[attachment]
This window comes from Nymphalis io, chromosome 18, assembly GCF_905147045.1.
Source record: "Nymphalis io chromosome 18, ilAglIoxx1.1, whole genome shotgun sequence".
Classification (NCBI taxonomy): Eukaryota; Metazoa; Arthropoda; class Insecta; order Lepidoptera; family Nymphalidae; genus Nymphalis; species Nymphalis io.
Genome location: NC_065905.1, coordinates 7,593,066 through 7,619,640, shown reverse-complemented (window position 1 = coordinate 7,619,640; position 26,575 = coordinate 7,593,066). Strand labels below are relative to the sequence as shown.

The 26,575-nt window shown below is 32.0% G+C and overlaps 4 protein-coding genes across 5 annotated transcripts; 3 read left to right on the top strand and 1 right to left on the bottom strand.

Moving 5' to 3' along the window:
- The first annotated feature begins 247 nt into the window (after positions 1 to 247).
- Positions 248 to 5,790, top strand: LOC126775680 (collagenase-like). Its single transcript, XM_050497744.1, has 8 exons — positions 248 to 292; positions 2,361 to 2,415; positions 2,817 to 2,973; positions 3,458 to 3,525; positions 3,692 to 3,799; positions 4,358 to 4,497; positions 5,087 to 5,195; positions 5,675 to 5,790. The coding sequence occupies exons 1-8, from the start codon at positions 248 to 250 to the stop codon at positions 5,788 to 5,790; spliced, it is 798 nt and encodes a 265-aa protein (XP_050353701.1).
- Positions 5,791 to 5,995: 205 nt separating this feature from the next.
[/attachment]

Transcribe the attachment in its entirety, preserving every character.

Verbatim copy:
This window comes from Nymphalis io, chromosome 18, assembly GCF_905147045.1.
Source record: "Nymphalis io chromosome 18, ilAglIoxx1.1, whole genome shotgun sequence".
Classification (NCBI taxonomy): Eukaryota; Metazoa; Arthropoda; class Insecta; order Lepidoptera; family Nymphalidae; genus Nymphalis; species Nymphalis io.
Genome location: NC_065905.1, coordinates 7,593,066 through 7,619,640, shown reverse-complemented (window position 1 = coordinate 7,619,640; position 26,575 = coordinate 7,593,066). Strand labels below are relative to the sequence as shown.

The 26,575-nt window shown below is 32.0% G+C and overlaps 4 protein-coding genes across 5 annotated transcripts; 3 read left to right on the top strand and 1 right to left on the bottom strand.

Moving 5' to 3' along the window:
- The first annotated feature begins 247 nt into the window (after positions 1 to 247).
- Positions 248 to 5,790, top strand: LOC126775680 (collagenase-like). Its single transcript, XM_050497744.1, has 8 exons — positions 248 to 292; positions 2,361 to 2,415; positions 2,817 to 2,973; positions 3,458 to 3,525; positions 3,692 to 3,799; positions 4,358 to 4,497; positions 5,087 to 5,195; positions 5,675 to 5,790. The coding sequence occupies exons 1-8, from the start codon at positions 248 to 250 to the stop codon at positions 5,788 to 5,790; spliced, it is 798 nt and encodes a 265-aa protein (XP_050353701.1).
- Positions 5,791 to 5,995: 205 nt separating this feature from the next.